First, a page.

Analysis: Despite what Kerry says, launching talks is the easy part

The difficulty in launching talks is only a skeleton of the difficulties that emerge once talks are launched. Barak and Afarat, Olmert and Abbas were able to get into the talks. Reaching an agreement is the problem.

July 1, 2013 06:00
3 minute read.
President Shimon Peres, US Secretary of State John Kerry and PA President Mahmoud Abbas.

Peres Abbas and Kerry at WEC 370. (photo credit: World Economic Forum / Benedikt von Loebell)

For the last 20 years, Israeli-Palestinian negotiations have broken up on the shoals where the most Israel feels it can offer falls short of the minimum the Palestinians feel they can accept.

It happened in 2000 at Camp David and later at Taba, where Yasser Arafat came up against a Center-Left Israeli prime minister in Ehud Barak and found that the most Barak could give him – which was 100% of Gaza, about 97% of the West Bank and a formula for Jerusalem whereby what was Jewish would remain in Israel, and what was Arab would go to the Palestinian state – did not meet his minimum requirements.

It happened again in 2008 after Annapolis, when Mahmoud Abbas came up against a centrist prime minister in Ehud Olmert and said the gaps were too wide between what Olmert was offering, and what he could accept. And what Olmert offered was more generous than Barak’s plan.

And, apparently, it is happening again now.

The difference is that in 2000 and 2008 the gaps emerged regarding what was needed to conclude an agreement; now the gaps are over what it will take just to get the sides into the room.

The very hopeful and super energetic John Kerry, who worked tirelessly over the last three days trying to get the sides back to the table, seemed to be engaging in some wishful thinking when, at the press conference he gave before boarding a flight for Brunei, quoted Quartet envoy Tony Blair as saying the “hardest part” is the launch.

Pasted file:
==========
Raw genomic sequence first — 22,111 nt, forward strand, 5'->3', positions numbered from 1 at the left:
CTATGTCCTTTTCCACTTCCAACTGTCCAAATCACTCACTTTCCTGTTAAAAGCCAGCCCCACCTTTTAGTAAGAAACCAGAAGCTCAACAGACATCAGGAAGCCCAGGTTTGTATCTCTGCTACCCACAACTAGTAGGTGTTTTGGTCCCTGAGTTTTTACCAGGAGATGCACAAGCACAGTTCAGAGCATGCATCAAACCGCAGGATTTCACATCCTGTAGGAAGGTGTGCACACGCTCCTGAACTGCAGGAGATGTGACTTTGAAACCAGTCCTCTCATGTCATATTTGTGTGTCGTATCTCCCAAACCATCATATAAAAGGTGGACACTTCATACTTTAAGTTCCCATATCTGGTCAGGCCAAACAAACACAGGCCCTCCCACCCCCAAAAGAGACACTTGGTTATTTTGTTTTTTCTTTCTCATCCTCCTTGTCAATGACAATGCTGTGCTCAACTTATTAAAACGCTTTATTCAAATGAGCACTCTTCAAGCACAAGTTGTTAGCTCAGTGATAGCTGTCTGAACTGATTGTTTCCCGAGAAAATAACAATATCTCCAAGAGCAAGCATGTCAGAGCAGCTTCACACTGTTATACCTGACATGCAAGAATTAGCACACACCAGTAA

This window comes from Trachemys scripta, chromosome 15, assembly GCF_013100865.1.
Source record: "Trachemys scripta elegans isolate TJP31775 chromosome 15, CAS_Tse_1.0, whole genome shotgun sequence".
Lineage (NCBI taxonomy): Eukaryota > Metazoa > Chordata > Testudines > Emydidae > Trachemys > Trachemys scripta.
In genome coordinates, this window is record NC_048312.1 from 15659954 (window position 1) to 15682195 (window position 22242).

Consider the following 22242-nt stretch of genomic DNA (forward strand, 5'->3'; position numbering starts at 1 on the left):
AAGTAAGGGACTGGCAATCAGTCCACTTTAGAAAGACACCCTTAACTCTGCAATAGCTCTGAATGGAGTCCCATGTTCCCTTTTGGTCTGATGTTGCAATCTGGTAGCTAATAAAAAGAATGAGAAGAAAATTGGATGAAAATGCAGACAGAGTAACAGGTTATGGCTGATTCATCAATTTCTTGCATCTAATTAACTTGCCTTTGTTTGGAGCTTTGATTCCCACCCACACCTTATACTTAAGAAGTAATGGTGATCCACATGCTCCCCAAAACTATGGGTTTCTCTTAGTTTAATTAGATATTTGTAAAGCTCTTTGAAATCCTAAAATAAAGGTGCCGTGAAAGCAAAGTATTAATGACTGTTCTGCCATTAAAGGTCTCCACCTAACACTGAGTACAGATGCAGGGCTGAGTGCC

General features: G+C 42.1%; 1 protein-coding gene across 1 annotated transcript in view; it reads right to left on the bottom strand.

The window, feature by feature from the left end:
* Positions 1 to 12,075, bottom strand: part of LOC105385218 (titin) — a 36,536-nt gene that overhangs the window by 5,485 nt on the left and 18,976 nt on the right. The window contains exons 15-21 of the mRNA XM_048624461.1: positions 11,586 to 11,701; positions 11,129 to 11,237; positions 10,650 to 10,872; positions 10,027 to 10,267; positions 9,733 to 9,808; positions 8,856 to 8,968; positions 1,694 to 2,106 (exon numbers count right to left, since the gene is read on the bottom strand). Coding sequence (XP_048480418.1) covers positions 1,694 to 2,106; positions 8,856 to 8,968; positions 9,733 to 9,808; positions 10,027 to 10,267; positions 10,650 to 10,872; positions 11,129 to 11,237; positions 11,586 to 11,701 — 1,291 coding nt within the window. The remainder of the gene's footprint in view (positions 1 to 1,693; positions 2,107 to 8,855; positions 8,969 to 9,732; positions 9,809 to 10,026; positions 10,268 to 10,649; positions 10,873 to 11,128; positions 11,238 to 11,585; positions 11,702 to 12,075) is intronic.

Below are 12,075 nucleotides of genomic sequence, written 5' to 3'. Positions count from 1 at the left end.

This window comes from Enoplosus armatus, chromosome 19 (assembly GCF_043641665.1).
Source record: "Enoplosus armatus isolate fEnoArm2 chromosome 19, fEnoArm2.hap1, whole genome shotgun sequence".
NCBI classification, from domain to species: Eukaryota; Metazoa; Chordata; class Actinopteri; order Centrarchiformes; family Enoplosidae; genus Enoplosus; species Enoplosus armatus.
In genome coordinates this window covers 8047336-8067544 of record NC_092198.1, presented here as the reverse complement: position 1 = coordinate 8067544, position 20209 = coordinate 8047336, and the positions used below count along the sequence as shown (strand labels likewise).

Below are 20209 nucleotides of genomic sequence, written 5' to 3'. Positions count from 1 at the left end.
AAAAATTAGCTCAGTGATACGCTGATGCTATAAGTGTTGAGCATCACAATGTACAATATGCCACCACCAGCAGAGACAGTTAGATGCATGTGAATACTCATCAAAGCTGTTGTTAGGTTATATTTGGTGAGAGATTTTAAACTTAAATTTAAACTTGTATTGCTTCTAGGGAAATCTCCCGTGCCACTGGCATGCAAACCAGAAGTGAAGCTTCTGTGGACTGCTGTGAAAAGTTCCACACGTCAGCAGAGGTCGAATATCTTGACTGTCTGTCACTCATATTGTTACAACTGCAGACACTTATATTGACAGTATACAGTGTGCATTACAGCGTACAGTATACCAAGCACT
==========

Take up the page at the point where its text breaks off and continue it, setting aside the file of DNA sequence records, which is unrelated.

The reason the launch is so tough, Kerry said, “is because both sides want to understand what the parameters are, how you will negotiate and what you negotiate about. And once you get to that, then you can begin to dig in and get to the hard work.”

The history of the last 20 years of negotiations, however, belies that rather rosy assumption. Barak and Arafat were able to launch talks, that was the easy part. What they could not do was conclude them. The same with Olmert and Abbas. They launched the talks and had dozens of fruitful and convivial discussions. They couldn’t conclude the agreement.

And they could not seal the deal because the over-used mantra that “everyone knows what an agreement will look like, and all you need to do is get the sides into a room until smoke comes out of the chimney” is empty.

Not everyone knows what an agreement will look like. If everyone knew what an agreement would look like, it would have been reached long ago.

Not all Palestinians know, or accept, that Har Homa – let alone Gush Etzion, Ma’aleh Adumim or Ariel – will stay in Israeli hands. Not all Israelis know tens of thousands of Jews living beyond the Green Line will have to be uprooted.

Not every Palestinian knows that they are going to have to give up dreaming of “returning” to Haifa, Jaffa or Safed. Not every Israeli knows that Jerusalem will not be Israel’s undivided capital for eternity.

Those things are not known, the parameters are not agreed upon by all.

The gaps on these issues are huge, and it is reckless to promote the expectation that if you just sit down and talk again, everything will work out.

The difficulty in launching the talks is only a skeleton of the difficulties that will emerge once the talks are launched. If that was true in 2000 when there was only one Palestinian entity, not one in the West Bank and another in Gaza as today; and if that was true in 2008 when the region was not imploding as it is now, then it is even more the case today when those two elements no longer exist.

Unlike what Kerry said, getting into the talks is the easy part. And if – as is the case now – even that feels like splitting the Red Sea, imagine what actually reaching an agreement will be like.

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